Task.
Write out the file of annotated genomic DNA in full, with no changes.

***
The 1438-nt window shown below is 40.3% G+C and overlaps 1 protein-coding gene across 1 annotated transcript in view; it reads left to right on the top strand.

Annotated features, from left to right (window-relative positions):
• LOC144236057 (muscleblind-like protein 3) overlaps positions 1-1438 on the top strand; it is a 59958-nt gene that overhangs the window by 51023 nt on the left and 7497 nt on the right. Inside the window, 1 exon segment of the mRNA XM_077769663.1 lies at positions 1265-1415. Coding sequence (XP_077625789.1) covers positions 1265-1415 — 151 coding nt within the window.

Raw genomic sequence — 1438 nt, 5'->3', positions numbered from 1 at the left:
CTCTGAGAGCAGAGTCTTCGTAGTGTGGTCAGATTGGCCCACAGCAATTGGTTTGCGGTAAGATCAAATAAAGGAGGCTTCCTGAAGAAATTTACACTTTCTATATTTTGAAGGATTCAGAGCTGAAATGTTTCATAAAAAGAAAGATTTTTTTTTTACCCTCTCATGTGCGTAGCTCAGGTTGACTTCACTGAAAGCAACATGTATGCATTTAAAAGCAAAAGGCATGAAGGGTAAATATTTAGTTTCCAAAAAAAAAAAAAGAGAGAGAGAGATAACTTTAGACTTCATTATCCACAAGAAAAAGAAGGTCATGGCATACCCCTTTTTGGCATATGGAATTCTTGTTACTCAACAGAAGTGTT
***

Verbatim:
The 1438-nt window shown below is 40.3% G+C and overlaps 1 protein-coding gene across 1 annotated transcript in view; it reads left to right on the top strand.

Annotated features, from left to right (window-relative positions):
• LOC144236057 (muscleblind-like protein 3) overlaps positions 1-1438 on the top strand; it is a 59958-nt gene that overhangs the window by 51023 nt on the left and 7497 nt on the right. Inside the window, 1 exon segment of the mRNA XM_077769663.1 lies at positions 1265-1415. Coding sequence (XP_077625789.1) covers positions 1265-1415 — 151 coding nt within the window.

Raw genomic sequence — 1438 nt, 5'->3', positions numbered from 1 at the left:
CTCTGAGAGCAGAGTCTTCGTAGTGTGGTCAGATTGGCCCACAGCAATTGGTTTGCGGTAAGATCAAATAAAGGAGGCTTCCTGAAGAAATTTACACTTTCTATATTTTGAAGGATTCAGAGCTGAAATGTTTCATAAAAAGAAAGATTTTTTTTTTACCCTCTCATGTGCGTAGCTCAGGTTGACTTCACTGAAAGCAACATGTATGCATTTAAAAGCAAAAGGCATGAAGGGTAAATATTTAGTTTCCAAAAAAAAAAAAAGAGAGAGAGAGATAACTTTAGACTTCATTATCCACAAGAAAAAGAAGGTCATGGCATACCCCTTTTTGGCATATGGAATTCTTGTTACTCAACAGAAGTGTT